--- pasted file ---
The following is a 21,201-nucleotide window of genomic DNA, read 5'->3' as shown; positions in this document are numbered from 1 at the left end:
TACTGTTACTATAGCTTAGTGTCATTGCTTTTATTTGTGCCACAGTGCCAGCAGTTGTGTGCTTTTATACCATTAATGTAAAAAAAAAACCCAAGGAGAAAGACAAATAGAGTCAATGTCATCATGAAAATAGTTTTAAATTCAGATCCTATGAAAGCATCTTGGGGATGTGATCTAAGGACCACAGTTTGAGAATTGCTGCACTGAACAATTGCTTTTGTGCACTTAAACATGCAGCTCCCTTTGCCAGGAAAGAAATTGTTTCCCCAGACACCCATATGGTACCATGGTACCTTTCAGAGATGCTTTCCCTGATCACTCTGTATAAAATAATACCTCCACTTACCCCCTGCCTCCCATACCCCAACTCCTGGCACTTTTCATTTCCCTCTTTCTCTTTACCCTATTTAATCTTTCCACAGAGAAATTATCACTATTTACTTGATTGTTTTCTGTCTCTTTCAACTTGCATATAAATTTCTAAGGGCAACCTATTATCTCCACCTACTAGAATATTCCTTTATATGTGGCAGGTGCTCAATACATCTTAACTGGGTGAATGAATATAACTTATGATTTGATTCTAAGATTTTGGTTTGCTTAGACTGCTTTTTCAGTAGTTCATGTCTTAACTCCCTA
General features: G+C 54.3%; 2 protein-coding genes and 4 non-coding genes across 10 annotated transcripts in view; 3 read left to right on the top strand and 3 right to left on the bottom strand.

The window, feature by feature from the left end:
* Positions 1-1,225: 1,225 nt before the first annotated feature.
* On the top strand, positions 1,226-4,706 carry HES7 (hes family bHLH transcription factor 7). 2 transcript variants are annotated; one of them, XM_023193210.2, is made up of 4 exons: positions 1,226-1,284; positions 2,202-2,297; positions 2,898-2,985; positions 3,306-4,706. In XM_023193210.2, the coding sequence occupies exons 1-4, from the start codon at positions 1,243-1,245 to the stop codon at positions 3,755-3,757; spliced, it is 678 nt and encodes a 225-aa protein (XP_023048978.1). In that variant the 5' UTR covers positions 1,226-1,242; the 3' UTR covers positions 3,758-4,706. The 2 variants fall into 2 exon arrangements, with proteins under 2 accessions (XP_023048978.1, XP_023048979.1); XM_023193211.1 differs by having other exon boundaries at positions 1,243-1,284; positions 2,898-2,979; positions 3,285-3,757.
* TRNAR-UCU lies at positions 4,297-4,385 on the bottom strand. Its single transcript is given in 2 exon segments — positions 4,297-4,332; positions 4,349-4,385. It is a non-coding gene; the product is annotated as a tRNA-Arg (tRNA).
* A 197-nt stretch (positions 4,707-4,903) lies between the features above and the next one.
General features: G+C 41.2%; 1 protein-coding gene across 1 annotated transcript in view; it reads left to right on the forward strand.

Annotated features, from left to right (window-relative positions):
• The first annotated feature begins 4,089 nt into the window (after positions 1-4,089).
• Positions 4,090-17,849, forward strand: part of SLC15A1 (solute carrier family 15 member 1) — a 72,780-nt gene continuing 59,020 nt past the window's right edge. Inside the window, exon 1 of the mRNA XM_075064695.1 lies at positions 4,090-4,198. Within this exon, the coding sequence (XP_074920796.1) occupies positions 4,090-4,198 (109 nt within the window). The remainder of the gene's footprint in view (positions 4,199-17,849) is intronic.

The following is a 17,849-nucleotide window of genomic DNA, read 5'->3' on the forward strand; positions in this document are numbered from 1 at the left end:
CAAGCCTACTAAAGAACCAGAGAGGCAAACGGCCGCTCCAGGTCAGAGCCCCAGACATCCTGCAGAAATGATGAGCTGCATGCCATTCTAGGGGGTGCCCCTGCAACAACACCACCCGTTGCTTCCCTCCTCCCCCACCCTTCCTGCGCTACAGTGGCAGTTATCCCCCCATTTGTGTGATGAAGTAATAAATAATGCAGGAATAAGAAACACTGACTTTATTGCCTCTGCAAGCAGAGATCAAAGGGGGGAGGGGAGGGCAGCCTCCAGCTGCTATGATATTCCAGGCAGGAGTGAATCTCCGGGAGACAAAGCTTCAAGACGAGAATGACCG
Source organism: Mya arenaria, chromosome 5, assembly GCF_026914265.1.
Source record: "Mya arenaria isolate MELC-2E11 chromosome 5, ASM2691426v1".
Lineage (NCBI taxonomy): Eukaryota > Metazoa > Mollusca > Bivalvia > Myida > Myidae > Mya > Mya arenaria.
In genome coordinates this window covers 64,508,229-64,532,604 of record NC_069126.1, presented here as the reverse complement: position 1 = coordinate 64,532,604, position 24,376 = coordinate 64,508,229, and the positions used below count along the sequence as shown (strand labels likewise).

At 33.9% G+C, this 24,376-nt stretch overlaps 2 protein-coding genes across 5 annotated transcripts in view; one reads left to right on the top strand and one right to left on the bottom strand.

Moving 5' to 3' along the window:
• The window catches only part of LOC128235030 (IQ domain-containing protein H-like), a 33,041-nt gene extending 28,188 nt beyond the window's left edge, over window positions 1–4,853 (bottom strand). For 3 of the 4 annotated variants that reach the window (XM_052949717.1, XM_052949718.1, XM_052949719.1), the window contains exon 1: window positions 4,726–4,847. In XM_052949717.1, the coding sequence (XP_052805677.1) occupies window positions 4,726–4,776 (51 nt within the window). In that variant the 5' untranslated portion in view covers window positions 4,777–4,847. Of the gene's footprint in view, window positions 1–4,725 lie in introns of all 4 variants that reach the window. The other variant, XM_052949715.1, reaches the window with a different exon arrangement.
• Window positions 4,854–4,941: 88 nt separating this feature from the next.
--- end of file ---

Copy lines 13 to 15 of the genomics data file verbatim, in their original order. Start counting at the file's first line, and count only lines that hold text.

The following is a 17,849-nucleotide window of genomic DNA, read 5'->3' on the forward strand; positions in this document are numbered from 1 at the left end:
CAAGCCTACTAAAGAACCAGAGAGGCAAACGGCCGCTCCAGGTCAGAGCCCCAGACATCCTGCAGAAATGATGAGCTGCATGCCATTCTAGGGGGTGCCCCTGCAACAACACCACCCGTTGCTTCCCTCCTCCCCCACCCTTCCTGCGCTACAGTGGCAGTTATCCCCCCATTTGTGTGATGAAGTAATAAATAATGCAGGAATAAGAAACACTGACTTTATTGCCTCTGCAAGCAGAGATCAAAGGGGGGAGGGGAGGGCAGCCTCCAGCTGCTATGATATTCCAGGCAGGAGTGAATCTCCGGGAGACAAAGCTTCAAGACGAGAATGACCG
Source organism: Mya arenaria, chromosome 5, assembly GCF_026914265.1.